Being healthy means more than not being sick. We have systemic barriers influenced by complex social factors, something as simple as your neighborhood can create a 20-year difference in life expectancy. Those influences are stable housing, steady income, quality of education, and access to healthcare, all of which are not equally shared across society. And when everyone does not have the chance to live the healthiest life possible, we all experience the weight of that burden. The rise in chronic health conditions, depression and anxiety rates related to unfulfilled needs, and lacking the resources to create a robust support system because the demand is becoming too great. Social determinants of health prevent many people from racial and ethnic minority groups from having fair opportunities for economic, physical, and emotional health.

In June 2022, the Biden Administration's Blueprint for Addressing the Maternal Health Crisis outlined priorities and actions across federal agencies to improve access to coverage and care, diversify the perinatal workforce, and increase incentive training to support women being active participants in their care before, during and after pregnancy. Biden's Blueprint budget develops a maternal care pipeline to provide scholarships to students from underrepresented communities in health professions and nursing schools to grow and diversify the maternal care workforce (this includes doula services through Medicaid).

I want to remind you that the power is within the people. When we prioritize and protect our rights, we assert the value of life. We have to build a culture of health. Education and advocacy initiatives work and we can affect change through legislation and policymakers. By recognizing the strength in our collective voice and commitment to empowering one another, we can highlight the public health crisis of maternal mortality and the unconscionable racial disparities within our American culture. Let's share our stories, knowledge, and experiences, lifting each other to overcome challenges and celebrate successes.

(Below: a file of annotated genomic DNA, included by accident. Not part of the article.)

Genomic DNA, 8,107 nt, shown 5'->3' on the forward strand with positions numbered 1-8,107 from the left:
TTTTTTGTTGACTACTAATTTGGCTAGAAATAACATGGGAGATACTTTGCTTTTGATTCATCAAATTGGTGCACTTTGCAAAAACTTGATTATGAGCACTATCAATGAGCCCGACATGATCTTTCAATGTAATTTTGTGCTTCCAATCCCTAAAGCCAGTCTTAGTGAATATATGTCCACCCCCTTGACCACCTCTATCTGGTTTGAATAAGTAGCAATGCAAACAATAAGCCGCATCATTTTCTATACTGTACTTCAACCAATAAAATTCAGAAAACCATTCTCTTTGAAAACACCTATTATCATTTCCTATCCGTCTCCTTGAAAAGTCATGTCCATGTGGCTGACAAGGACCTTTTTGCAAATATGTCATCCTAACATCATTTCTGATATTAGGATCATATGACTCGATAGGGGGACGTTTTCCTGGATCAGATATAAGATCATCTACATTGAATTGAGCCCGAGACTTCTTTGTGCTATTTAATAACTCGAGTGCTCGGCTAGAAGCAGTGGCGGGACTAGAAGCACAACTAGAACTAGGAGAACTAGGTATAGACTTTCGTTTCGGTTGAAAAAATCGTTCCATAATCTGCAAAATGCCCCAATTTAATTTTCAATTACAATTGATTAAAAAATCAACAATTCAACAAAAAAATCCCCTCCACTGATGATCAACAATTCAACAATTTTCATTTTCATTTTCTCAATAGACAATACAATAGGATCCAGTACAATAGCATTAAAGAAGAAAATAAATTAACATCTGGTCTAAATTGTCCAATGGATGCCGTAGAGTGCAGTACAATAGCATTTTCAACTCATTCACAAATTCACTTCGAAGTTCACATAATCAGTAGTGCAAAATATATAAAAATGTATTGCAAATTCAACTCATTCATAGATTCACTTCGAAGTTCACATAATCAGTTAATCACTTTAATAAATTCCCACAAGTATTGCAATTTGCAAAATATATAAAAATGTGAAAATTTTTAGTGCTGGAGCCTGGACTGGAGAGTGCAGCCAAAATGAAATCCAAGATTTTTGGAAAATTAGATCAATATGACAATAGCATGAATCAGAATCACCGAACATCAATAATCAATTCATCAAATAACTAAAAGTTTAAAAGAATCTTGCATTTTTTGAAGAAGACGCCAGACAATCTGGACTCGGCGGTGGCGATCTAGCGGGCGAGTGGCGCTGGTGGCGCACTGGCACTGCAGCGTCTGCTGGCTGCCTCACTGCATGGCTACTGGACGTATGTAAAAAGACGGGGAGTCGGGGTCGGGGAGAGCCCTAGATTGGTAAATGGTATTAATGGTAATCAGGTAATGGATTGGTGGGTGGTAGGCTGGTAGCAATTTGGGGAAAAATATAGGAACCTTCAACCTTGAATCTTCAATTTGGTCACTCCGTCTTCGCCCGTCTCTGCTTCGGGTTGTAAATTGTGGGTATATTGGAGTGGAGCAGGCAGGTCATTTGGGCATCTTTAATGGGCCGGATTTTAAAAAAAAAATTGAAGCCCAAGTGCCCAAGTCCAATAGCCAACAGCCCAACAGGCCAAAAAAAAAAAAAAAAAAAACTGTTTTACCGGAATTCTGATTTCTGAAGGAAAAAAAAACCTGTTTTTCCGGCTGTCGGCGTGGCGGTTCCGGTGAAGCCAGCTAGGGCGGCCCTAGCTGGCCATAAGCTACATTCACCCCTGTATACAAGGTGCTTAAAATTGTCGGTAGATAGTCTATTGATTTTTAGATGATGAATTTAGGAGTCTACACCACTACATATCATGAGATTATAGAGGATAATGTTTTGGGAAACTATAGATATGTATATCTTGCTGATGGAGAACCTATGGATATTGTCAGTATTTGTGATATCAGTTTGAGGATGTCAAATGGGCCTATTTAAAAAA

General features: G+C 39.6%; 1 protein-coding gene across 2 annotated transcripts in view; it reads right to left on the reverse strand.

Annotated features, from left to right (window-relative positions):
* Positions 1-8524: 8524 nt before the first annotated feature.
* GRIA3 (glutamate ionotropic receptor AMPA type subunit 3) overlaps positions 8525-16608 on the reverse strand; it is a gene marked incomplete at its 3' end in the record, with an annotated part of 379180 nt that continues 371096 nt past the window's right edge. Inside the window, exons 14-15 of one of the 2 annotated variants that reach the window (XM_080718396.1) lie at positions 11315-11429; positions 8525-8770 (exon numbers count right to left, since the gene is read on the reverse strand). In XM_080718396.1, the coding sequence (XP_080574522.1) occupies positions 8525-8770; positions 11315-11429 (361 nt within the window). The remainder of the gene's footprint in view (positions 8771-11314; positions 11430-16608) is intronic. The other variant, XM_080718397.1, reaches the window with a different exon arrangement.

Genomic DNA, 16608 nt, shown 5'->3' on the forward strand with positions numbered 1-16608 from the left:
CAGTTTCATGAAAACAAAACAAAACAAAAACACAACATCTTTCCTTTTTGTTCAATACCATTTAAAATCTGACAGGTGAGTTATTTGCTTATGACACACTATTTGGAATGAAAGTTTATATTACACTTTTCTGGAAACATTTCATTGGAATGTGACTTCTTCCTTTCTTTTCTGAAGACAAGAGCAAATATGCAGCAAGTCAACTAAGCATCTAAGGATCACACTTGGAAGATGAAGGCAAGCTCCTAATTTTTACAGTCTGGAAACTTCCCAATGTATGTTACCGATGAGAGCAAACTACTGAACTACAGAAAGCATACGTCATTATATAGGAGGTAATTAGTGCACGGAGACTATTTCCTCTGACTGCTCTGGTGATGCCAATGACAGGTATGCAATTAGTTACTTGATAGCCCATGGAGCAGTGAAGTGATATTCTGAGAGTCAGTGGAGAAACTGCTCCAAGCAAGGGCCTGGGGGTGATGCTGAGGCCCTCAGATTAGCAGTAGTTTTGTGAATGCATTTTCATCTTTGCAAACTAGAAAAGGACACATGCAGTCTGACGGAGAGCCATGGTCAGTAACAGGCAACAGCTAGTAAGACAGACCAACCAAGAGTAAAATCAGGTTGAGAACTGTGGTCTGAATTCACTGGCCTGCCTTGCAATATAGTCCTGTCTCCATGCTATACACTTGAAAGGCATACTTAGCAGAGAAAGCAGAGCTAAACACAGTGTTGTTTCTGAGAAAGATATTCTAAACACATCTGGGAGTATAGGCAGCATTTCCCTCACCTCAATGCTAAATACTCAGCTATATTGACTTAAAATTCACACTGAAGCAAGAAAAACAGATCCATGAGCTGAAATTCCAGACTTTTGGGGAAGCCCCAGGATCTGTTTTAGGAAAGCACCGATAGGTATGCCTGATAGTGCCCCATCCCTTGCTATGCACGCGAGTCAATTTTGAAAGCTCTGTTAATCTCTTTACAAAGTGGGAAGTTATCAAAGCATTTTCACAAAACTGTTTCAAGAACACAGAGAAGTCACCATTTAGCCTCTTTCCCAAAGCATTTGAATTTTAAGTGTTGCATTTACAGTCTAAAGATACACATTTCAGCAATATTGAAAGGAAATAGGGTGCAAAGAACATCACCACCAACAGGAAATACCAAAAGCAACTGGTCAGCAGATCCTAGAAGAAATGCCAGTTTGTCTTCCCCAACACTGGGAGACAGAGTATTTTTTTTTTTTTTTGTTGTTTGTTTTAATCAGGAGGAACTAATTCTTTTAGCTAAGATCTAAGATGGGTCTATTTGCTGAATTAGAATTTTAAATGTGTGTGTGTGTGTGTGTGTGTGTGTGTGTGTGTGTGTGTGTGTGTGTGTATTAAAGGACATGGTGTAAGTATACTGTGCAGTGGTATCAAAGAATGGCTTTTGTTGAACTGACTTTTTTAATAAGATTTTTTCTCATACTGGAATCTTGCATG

I want to publicly acknowledge and celebrate the organizations actively working to save lives in our vulnerable populations. The Changing Woman Initiative, a Native American midwifery organization in New Mexico, providing culturally centered care to address maternal health disparities, high rates of gestational diabetes, and low birth weight deliveries among Indigenous women. Cradle Cincinnati is an organized collaborative effort between parents, caregivers, healthcare professionals, and community members committed to reducing infant mortality in Cincinnati, Ohio. Wellness centers like Chicago Birthworks Collective, Chicago Family Doulas, and the Holistic Birth Collective are investing resources into neglected communities of birthing people and their families.

There are many ways to support the pursuit of maternal and infant wellness. You can do this by choosing different. Take control by knowing your options, preparing your body for the journey, and investing in community support. We can do this by championing policies safeguarding and promoting women's reproductive health, increasing access to affordable prenatal care, comprehensive sexual education, contraception, and fertility treatments. Our collective power can demand legislators and policymakers to prioritize and protect our rights throughout our reproductive journeys. Together, we can showcase our values by redefining societal narratives, dismantling barriers and stigmas, and building supportive medical teams.

The work lies ahead, acknowledging the battles to be fought and victories to be won, demands a commitment to resilience. By doing so, we will foster a future where everyone can embark on their journey towards a healthy pregnancy, empowered and free.

Additional Resources

Organizations Working to Save Black Mothers: Provided by the Black Maternal Health Caucus of the United States House of Representatives

Ancient Song: Providing culturally aligned, high-quality care to Black and Latinx people

Black Mamas Matter: Advancing Black Maternal Health, Rights & Justice

Sista Midwife Productions: a birth advocacy training and consulting agency based in New Orleans, LA. Check out their Midwife and Fertility Support Directory and Doula Directory